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It is clear that CD4(+)  CD25(+)  Foxp3(+) regulatory T (Treg) cells inhibit chronic inflammatory responses as well as adaptive immune responses. Among the CD4(+) T-cell population in the skin, at least one-fifth express Foxp3. As the skin is constantly exposed to antigenic challenge and is a common site of vaccination, understanding the role of these skin-resident Treg cells is important. Although the suppressive effect of Treg cells on T cells is well documented, less is known about the types of innate immune cells influenced by Treg cells and whether the Treg cells suppress acute innate immune responses in vivo. To address this we used a mouse melanoma cell line expressing Fas ligand (B16FasL), which induces an inflammatory response following subcutaneous injection of mice. We demonstrate that Treg cells limit this response by inhibiting neutrophil accumulation and survival within hours of tumour cell inoculation. This effect, which was associated with decreased expression of the neutrophil chemoattractants CXCL1 and CXCL2, promoted survival of the inoculated tumour cells. Overall, these data imply that Treg cells in the skin are rapidly mobilized and that this activity serves to limit the amplification of inflammatory responses at this site.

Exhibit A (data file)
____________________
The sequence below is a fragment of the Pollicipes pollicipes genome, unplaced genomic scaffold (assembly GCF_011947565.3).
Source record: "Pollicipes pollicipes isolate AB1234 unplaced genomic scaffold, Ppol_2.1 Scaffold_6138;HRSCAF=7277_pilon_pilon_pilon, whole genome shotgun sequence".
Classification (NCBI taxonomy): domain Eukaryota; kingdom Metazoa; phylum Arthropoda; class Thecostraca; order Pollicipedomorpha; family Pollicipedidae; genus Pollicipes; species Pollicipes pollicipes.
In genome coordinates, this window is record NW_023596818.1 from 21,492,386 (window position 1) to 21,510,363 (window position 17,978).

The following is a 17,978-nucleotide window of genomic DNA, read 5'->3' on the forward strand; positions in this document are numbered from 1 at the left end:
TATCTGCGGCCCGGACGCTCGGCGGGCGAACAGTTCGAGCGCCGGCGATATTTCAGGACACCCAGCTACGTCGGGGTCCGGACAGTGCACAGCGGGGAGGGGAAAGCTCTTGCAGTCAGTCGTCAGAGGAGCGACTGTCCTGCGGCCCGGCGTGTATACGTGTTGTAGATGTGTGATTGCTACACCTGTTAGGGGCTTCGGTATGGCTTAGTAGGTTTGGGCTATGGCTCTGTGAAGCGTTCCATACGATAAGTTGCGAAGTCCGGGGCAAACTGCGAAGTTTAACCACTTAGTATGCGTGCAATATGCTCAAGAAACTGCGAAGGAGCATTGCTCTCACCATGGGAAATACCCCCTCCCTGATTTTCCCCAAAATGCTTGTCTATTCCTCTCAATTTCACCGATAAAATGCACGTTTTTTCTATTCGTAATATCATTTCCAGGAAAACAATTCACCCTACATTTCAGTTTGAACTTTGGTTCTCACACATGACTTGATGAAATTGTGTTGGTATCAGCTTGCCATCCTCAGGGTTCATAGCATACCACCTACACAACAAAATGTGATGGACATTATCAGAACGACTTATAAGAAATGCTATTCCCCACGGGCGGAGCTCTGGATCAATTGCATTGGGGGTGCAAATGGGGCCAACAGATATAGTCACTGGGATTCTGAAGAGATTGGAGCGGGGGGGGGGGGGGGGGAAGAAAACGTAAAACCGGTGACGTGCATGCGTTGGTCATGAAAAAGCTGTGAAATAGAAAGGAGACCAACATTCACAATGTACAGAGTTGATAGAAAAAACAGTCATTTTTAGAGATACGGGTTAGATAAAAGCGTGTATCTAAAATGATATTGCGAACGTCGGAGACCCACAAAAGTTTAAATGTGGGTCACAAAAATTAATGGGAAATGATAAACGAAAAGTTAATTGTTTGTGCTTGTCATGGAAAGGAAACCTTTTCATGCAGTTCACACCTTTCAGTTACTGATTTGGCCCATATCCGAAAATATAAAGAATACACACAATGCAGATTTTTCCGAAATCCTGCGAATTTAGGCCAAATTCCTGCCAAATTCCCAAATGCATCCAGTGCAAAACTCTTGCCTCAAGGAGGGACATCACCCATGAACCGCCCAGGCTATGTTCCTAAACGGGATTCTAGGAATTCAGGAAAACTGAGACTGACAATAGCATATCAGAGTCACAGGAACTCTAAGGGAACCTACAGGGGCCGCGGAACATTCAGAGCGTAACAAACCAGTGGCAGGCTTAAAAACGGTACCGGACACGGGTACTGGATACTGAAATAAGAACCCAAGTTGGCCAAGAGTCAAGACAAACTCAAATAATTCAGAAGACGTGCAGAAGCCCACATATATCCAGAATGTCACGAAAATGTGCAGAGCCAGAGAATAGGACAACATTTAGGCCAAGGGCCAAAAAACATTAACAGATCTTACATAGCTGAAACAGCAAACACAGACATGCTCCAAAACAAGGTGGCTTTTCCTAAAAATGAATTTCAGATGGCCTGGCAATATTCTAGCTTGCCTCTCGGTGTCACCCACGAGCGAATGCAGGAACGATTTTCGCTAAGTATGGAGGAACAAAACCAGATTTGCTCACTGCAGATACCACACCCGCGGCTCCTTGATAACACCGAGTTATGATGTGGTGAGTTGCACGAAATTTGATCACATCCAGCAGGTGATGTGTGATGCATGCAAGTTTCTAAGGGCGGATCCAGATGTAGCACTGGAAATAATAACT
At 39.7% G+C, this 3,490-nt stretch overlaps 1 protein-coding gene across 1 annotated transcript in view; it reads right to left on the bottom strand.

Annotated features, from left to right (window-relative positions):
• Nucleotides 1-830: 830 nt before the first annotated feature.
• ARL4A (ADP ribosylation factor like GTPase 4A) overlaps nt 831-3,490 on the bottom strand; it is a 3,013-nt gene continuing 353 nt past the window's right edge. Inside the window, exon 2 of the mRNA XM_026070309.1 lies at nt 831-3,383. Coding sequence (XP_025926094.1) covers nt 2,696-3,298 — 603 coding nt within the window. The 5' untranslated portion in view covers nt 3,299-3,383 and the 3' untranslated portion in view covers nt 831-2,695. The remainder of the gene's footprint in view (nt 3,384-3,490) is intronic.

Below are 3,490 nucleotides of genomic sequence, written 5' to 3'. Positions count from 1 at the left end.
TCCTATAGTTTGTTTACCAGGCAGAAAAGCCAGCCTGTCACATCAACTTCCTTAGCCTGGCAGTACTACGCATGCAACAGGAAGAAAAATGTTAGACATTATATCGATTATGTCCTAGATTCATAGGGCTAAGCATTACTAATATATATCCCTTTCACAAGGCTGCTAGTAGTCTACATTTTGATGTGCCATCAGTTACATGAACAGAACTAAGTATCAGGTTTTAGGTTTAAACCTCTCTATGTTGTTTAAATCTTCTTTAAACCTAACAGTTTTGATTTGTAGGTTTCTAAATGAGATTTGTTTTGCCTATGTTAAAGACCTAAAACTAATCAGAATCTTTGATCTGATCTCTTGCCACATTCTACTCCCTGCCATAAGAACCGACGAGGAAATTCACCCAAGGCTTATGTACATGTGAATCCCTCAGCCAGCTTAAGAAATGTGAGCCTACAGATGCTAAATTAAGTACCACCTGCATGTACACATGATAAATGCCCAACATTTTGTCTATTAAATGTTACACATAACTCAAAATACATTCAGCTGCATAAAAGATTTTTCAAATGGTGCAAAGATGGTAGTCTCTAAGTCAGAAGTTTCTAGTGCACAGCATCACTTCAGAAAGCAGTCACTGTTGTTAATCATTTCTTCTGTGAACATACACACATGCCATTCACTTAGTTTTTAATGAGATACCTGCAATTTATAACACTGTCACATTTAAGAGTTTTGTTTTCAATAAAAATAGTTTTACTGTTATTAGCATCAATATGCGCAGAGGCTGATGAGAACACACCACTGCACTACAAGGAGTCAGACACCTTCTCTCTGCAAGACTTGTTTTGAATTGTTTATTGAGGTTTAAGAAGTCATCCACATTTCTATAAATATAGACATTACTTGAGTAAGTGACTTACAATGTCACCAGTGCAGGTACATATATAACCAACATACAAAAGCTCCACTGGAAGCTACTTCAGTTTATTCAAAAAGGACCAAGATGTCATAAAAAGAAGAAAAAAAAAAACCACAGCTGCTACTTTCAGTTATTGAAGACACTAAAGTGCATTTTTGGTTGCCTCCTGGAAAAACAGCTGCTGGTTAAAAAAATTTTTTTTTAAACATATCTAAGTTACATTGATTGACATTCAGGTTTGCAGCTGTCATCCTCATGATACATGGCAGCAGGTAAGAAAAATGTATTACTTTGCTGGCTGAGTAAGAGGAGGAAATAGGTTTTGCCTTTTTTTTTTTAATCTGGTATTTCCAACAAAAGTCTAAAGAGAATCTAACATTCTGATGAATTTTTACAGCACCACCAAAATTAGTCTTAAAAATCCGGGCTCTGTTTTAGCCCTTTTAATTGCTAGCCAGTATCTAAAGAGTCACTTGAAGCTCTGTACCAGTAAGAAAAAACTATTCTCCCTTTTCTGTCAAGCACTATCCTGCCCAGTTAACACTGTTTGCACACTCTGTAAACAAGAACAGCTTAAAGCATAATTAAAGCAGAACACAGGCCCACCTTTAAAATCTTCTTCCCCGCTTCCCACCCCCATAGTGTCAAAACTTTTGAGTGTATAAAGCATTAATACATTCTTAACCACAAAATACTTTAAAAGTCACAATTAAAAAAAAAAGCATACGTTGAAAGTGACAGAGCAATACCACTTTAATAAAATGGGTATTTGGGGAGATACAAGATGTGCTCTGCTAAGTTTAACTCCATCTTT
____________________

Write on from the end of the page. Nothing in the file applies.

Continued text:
Original publication

DOI

10.1111/j.1365-2567.2010.03333.x

Type

Journal article

Journal

Immunology

Publication Date

12/2010

Volume

131

Pages

583 - 592

Addresses

Infection, Immunity and Biochemistry, School of Medicine, Heath Park, Cardiff , UK.

Keywords

Neutrophils, Cell Line, Tumor, Skin, Animals, Mice, Melanoma, Skin Neoplasms, Neutrophil Infiltration, Time Factors, T-Lymphocytes, Regulatory, Forkhead Transcription Factors, Fas Ligand Protein, Chemokine CXCL1, Chemokine CXCL2, Immunity, Innate